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Semitransparent PV cells go designer

Sarina Tracy, sarina.tracy@photonics.com

Solar panels are hard to miss. Whether you see a dozen perched on the roof of a house or a few thousand laid down in rows on a solar farm, their dark metallic hues and large presence are eye-catching. For the majority of their existence, solar panels have been limited to roofs and fields to ensure clear sun exposure. Recent technological developments, however, might force you to look elsewhere. Solar cells now can be transparent, colored and downright sneaky, poised for integration into any environment under the sun – literally.

“We think we can make solar panels more beautiful – any color a designer wants,” said Dr. Jay Guo, professor and leader of the Guo Research Group at the University of Michigan. “And we can vastly deploy these panels, even indoors.”

Guo and his team have engineered what are believed to be the first semitransparent, colored photovoltaic cells. Broadening the use of solar power while maintaining aesthetic appeal for all kinds of environments, this technology could become energy-harvesting billboards on the sides of buildings, solar window shades in our homes and even stained glass, Guo said.

“I think this offers a very different way of utilizing solar technology, rather than concentrating it in a small area,” he added. “Today, solar panels are black, and the only place you can put them on a building is the rooftop. And the rooftop of a typical high-rise is so tiny.”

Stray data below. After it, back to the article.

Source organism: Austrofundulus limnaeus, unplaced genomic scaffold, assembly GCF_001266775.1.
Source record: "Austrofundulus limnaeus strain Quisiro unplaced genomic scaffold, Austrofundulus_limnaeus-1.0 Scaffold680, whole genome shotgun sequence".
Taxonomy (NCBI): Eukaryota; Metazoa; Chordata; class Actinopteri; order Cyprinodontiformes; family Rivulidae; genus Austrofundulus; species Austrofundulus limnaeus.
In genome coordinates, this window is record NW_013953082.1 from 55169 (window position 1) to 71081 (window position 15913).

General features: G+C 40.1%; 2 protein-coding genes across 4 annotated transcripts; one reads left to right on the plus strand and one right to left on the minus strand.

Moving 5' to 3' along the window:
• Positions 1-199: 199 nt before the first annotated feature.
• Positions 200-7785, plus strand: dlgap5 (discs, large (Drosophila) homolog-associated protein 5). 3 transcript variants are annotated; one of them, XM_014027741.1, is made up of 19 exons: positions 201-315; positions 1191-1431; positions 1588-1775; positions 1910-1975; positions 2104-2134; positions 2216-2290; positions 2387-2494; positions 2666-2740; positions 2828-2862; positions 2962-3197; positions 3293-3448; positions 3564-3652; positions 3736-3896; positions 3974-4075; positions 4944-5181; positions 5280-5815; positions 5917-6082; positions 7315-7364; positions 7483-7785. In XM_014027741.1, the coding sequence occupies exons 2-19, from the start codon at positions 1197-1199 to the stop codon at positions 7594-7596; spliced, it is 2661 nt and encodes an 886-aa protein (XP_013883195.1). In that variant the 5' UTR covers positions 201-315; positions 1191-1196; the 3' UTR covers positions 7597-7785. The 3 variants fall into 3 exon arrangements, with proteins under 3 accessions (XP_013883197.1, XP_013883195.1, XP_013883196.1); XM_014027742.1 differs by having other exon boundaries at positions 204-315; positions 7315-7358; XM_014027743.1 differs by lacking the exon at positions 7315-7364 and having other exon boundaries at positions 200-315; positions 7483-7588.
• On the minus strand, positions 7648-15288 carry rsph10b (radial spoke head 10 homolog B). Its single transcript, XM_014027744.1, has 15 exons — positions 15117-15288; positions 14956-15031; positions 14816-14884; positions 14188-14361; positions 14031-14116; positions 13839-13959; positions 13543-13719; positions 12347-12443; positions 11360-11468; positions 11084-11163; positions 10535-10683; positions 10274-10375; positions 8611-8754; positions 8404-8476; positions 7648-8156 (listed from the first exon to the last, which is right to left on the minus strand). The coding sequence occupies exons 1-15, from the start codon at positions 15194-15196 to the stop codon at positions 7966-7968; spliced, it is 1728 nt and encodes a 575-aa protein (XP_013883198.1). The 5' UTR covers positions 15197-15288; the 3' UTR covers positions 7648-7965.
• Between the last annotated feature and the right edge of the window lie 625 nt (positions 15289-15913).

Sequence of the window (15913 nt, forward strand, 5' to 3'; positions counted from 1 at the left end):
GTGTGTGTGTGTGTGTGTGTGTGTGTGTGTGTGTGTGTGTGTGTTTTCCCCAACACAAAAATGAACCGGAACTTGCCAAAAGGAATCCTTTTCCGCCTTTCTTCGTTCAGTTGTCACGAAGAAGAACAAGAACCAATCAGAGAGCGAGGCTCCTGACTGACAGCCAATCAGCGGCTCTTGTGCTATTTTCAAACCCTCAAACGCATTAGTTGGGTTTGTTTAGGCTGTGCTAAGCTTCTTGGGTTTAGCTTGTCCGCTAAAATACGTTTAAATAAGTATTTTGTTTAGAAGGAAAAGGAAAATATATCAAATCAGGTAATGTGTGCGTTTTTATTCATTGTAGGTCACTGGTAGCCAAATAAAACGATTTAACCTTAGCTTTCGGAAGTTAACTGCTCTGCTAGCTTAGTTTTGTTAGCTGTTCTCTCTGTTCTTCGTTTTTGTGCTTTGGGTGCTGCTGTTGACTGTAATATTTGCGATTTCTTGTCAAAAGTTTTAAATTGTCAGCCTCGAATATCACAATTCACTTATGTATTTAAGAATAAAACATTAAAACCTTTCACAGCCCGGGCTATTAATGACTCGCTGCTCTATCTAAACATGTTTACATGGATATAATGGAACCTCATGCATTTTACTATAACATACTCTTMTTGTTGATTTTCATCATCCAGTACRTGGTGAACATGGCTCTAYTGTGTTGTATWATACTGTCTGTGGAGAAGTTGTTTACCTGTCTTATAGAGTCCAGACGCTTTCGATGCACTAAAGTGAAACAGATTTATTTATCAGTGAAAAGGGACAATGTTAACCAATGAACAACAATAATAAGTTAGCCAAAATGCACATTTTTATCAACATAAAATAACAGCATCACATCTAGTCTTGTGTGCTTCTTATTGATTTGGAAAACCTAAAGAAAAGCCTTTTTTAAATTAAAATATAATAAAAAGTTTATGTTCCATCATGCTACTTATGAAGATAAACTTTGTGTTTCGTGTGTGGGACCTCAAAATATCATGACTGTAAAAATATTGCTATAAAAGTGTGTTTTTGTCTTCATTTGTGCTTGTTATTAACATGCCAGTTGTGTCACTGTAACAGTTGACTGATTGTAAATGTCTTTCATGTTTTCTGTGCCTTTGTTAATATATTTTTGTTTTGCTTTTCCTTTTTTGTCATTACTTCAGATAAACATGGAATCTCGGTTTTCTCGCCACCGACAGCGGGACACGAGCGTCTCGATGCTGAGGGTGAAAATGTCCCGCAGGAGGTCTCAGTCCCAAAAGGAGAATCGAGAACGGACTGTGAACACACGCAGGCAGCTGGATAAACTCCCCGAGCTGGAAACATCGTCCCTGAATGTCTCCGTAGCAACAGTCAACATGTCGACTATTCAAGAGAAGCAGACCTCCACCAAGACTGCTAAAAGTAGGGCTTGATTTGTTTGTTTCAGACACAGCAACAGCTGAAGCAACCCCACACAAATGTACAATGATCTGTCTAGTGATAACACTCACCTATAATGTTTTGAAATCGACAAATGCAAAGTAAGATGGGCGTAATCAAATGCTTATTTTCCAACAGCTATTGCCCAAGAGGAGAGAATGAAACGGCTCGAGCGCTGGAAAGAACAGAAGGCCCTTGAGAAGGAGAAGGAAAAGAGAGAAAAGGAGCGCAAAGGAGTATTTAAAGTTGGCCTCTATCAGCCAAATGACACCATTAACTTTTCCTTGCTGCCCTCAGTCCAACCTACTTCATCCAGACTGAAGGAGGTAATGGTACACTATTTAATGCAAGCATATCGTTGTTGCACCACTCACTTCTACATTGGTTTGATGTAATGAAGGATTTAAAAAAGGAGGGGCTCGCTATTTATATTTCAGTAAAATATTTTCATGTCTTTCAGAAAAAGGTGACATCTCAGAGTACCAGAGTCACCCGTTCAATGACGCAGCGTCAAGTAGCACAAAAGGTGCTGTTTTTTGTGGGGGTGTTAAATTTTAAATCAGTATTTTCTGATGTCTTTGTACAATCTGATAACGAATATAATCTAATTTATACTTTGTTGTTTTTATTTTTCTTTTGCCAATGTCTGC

Guo’s cells are designed to transmit or reflect certain colors, kicking energy from those wavelengths back to our eyes. In a cell patterned after an American flag and mounted in a palm-sized slide, for example, the red stripes and blue background consist of solar cells with semiconductor layers of amorphous silicon. The thickness of the layers dictates their color, and they are mechanically structured to transmit certain light wavelengths: Layers for the blue and red regions are 6 and 31 nm thick, respectively. Unlike previous cells, they do not rely upon dyes or microstructures that obscure whatever’s behind them.

The amorphous silicon layer is sandwiched between two semitransparent electrodes that absorb light and carry away electrical current. A hybrid structure of both organic and inorganic components allows the cells to hold their color, be 10 times thinner than previous structures, and exhibit 100 percent quantum efficiency. A 1-m2 panel could generate enough electricity to power fluorescent lightbulbs and small electronic gadgets, Guo said. The cells’ hues also stay consistent at any viewing angle, allowing manufacturers to lock color for precise pictures or patterns while ensuring light retention at any sun position. Traditional solar panels have to pivot to follow sunlight.

“Solar energy is essentially inexhaustible, and it’s the only energy source that can sustain us long-term,” Guo said. “We have to figure out how to use as much of it as we can.”


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